"The idea was it was supposed to relax you," said Masaru Tamamoto, a leading Japanese political analyst. "But instead, everybody got stressed out wondering what to wear."
Widely seen as a resounding failure, casual Friday was quietly put out of its misery amid the implosion of the economic bubble. Tokyo's business districts are again a study in fashion blandness. The orientation program for company recruits still includes instructions on how to dress to fit in.
"The tie tribe is the tie tribe -- it is difficult to break tradition," said Yasutoshi Konishi, a consultant at the energy policy department of the Mitsubishi Research Institute.
"It might be acceptable within a particular company or office, but when workers visit other companies, many feel uncomfortable wearing a polo shirt with no tie."
But just like that wide-lapelled jacket you just can't throw out, the concept of dressing informally for the office in summer is trying to make a comeback.
The resurrection has little to do with fashion and a great deal to do with the price of oil.
Japan imports more than 80% of its energy, and cost and demand are soaring. Electricity use jumped 3.7% in 2004, largely because of a brutal summer heat wave, the memory of which still makes Japanese wince. Meanwhile, under Kyoto Protocol stipulations, the country is committed to slashing its greenhouse gas emissions by 6% over the next five years from its 1990 levels.
The result is a willingness to consider the imponderable in order to save energy. Already, Japan seems set to move to daylight-saving time by 2007. The country shifted to daylight-saving time during the postwar U.S. occupation, but dropped the measure in 1952 after four years of using the extra daylight to wring more hours of labor out of workers. Many Japanese still equate "springing forward" with longer work days, and hate the idea.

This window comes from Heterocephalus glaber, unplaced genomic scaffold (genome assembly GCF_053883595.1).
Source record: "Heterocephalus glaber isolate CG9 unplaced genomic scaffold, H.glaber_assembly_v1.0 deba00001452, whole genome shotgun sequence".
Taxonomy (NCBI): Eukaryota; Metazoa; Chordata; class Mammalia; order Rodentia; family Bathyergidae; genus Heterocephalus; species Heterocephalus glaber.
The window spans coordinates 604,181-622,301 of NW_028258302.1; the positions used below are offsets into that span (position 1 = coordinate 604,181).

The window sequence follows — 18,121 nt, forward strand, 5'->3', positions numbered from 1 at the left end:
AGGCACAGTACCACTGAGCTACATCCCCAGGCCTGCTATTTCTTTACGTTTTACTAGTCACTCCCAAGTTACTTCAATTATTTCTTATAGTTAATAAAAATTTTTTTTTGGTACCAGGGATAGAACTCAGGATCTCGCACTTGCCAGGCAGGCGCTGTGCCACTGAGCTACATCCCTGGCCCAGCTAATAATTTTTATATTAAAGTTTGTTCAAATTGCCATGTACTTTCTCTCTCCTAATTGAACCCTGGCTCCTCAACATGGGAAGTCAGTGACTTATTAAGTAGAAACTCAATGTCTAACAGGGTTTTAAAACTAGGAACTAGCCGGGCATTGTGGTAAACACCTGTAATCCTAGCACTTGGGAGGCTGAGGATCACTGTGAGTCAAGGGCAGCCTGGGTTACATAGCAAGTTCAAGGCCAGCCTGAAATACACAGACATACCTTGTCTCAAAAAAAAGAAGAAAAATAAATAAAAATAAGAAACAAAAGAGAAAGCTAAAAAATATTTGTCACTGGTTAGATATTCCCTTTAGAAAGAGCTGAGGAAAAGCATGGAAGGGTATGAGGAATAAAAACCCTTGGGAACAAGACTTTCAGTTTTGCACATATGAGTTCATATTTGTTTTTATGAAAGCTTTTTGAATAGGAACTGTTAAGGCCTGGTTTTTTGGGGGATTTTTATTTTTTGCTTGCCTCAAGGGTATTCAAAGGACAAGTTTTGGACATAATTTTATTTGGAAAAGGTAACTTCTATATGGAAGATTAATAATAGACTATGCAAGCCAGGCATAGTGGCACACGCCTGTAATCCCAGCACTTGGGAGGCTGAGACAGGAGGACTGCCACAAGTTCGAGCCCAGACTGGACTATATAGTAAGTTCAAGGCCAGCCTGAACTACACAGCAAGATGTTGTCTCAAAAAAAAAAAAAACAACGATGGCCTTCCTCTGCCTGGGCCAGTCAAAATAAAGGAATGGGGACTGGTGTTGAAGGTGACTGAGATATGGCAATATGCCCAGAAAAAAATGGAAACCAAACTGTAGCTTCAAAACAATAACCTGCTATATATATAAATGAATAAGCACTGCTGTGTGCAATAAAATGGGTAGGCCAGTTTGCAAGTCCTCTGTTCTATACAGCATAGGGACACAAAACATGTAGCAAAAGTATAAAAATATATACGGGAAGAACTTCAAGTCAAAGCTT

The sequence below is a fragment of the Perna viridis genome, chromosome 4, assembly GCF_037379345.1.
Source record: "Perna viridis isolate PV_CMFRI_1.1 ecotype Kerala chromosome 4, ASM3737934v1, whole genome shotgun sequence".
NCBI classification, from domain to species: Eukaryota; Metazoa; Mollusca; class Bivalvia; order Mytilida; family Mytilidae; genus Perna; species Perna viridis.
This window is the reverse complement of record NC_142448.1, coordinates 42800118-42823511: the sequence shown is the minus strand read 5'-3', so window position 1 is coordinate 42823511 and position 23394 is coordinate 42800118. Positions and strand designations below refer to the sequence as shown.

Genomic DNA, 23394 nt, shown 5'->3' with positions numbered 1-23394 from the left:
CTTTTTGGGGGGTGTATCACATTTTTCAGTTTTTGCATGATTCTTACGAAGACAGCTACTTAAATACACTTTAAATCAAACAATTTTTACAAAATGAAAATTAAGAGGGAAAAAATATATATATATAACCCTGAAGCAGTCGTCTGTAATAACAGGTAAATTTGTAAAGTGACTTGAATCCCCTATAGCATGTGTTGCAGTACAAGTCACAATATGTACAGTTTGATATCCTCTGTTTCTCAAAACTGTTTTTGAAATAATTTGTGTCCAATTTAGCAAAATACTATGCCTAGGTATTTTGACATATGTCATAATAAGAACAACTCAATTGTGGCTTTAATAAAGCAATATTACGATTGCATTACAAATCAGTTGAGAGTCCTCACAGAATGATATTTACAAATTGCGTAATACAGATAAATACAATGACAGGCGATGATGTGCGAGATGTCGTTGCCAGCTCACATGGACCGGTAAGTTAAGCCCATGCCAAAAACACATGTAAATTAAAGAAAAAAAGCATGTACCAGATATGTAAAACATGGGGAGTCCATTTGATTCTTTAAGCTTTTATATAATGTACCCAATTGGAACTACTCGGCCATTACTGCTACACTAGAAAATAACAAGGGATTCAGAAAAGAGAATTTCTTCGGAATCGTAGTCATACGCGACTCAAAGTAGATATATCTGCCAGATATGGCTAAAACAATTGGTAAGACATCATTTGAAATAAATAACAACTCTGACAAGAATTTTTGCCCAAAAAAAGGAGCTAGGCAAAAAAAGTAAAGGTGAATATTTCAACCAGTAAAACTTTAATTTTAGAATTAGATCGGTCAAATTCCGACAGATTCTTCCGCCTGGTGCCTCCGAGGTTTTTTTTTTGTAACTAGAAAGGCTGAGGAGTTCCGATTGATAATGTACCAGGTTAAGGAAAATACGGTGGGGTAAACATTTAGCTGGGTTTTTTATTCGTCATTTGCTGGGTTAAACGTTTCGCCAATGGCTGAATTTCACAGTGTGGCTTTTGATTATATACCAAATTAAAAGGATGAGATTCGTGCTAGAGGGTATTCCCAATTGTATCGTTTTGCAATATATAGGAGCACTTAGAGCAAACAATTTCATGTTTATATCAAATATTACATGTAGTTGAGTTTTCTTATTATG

And now they're bracing for hotter work days. Koizumi wants thermostats set no lower than 28 degrees Celsius -- a number that sounds warmer when converted to 82 degrees Fahrenheit.
The Environment Ministry can't say exactly how much energy this would save, but among some segments of the population, there appears to be a willingness to make a fashion concession to global warming.
It certainly would make many female office workers happy, said Yuka Miyazaki, 33, who complains that she shivers in an office kept at frigid temperatures all summer for the comfort of buttoned-up men.
And in May, a group of chief executives will travel to Expo 2005 in Nagoya to saunter down the catwalk in casual styles deemed suitable for wearing to work. The Japanese media have dubbed the phenomenon "cool biz."
"I would suggest a shirt style with the top two buttons undone and no tie, but still wear a jacket," said Ichiro Kishida, editor of the men's fashion magazine Leon. The Japanese should dress with a bit more of a "bad guy" image, he said. Like the Italians.
Koizumi can already count on one disciple to his cause. Former Prime Minister Hata has never stopped pushing the casual style. His personal website even directs visitors to a Tokyo boutique where you can still buy the e-cool suit. (A spokeswoman for the shop says it sells 20 to 30 of them a year.) Hata's office says he fully supports Koizumi's initiative.
It's a sort of vindication, after all. When it comes to fashion, some people are just ahead of the curve.
Hisako Ueno of The Times' Tokyo Bureau contributed to this report.